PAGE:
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What people need to know about the scope of search warrants

On Behalf of | Mar 25, 2024 | Criminal Defense |

The Fourth Amendment protects individuals from unreasonable property searches and seizures. Illinois police officers need a legal justification to go through someone’s home or vehicle. Sometimes, officers have probable cause to suspect a crime based on certain circumstances, such as an odor coming from an apartment.

Other times, statements from witnesses or an ongoing investigation lead to strong suspicions of criminal activity. Police officers can go to court and ask a judge to grant them a search warrant. When officers arrive at someone’s home and present a search warrant, the average person may not know what to do. Reviewing the search warrant for mistakes and to understand the scope of the warrant is crucial for an individual’s protection.

What is the scope of a search warrant?

Judges do not grant police officers the right to go through any and every piece of personal property on a fishing expedition for potential evidence. Officers must ask for permission to search specific areas for certain types of evidence. Judges grant them the right to search within the scope of the warrant. For example, police officers could arrive with a warrant to search someone’s home for evidence of drug trafficking. That warrant does not necessarily give them the authority to go through someone’s personal electronic devices or their vehicle.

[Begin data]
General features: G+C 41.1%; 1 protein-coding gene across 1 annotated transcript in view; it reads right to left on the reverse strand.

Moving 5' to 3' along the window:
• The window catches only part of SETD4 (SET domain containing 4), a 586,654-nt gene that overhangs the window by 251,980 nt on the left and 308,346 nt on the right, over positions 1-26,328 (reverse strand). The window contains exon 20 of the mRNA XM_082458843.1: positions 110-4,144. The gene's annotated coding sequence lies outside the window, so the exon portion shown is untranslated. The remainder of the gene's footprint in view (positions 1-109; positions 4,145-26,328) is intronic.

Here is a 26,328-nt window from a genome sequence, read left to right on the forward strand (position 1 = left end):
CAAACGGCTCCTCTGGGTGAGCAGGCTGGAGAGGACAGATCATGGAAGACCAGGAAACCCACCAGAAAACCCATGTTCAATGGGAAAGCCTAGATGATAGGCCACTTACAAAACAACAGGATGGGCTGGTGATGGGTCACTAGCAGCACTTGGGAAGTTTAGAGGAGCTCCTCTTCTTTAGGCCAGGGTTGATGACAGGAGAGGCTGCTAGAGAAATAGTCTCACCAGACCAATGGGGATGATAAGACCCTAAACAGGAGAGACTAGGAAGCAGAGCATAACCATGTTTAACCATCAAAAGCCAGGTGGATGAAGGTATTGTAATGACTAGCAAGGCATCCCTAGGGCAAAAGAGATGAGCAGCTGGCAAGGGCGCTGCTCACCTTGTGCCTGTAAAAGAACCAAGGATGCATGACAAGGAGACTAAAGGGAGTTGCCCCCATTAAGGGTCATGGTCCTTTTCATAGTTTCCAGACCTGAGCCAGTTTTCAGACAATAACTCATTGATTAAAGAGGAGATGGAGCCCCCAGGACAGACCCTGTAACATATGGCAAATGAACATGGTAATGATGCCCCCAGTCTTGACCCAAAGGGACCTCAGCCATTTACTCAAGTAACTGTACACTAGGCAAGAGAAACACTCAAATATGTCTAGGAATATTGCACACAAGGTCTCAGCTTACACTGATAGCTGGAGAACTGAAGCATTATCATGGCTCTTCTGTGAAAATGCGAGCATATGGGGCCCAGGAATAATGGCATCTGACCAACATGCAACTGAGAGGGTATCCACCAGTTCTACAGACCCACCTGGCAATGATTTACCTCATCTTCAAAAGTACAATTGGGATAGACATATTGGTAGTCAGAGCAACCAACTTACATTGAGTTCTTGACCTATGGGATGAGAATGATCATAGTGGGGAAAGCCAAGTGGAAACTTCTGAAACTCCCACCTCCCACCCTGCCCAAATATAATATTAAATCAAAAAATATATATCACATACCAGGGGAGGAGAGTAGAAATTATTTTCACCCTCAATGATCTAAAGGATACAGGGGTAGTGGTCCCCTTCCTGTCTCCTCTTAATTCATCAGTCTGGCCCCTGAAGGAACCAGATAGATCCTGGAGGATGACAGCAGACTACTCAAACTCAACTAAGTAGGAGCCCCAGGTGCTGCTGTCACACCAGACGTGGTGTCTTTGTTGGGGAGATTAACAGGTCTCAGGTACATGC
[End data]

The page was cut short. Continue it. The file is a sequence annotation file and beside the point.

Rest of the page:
Issues with the warrant can sometimes raise questions about the legality of a search. Those facing a search often check for a judge’s signature and to ensure that other details, like the address, are correct on a search warrant. They can also push back against inappropriate conduct if they know the scope of the warrant. When they spot officers exceeding what the warrant allows, they could question those behaviors.

Those subject to a search warrant may need help

It can be very difficult for someone to remain calm in a scenario in which they face a major breach of their privacy. People become emotional when police officers arrive with search warrants and may either be unnecessarily reactive or overly passive during the search process.

People can often ask to wait until their lawyer is present to execute the search warrant. An attorney can review the warrant and may more readily recognize when police officers may overstep their authority. Understanding search warrants can be beneficial for those subject to a law enforcement investigation and allegations that require physical evidence, like drug charges. Those who know and assert their rights are less likely to end up unfairly convicted of criminal activity.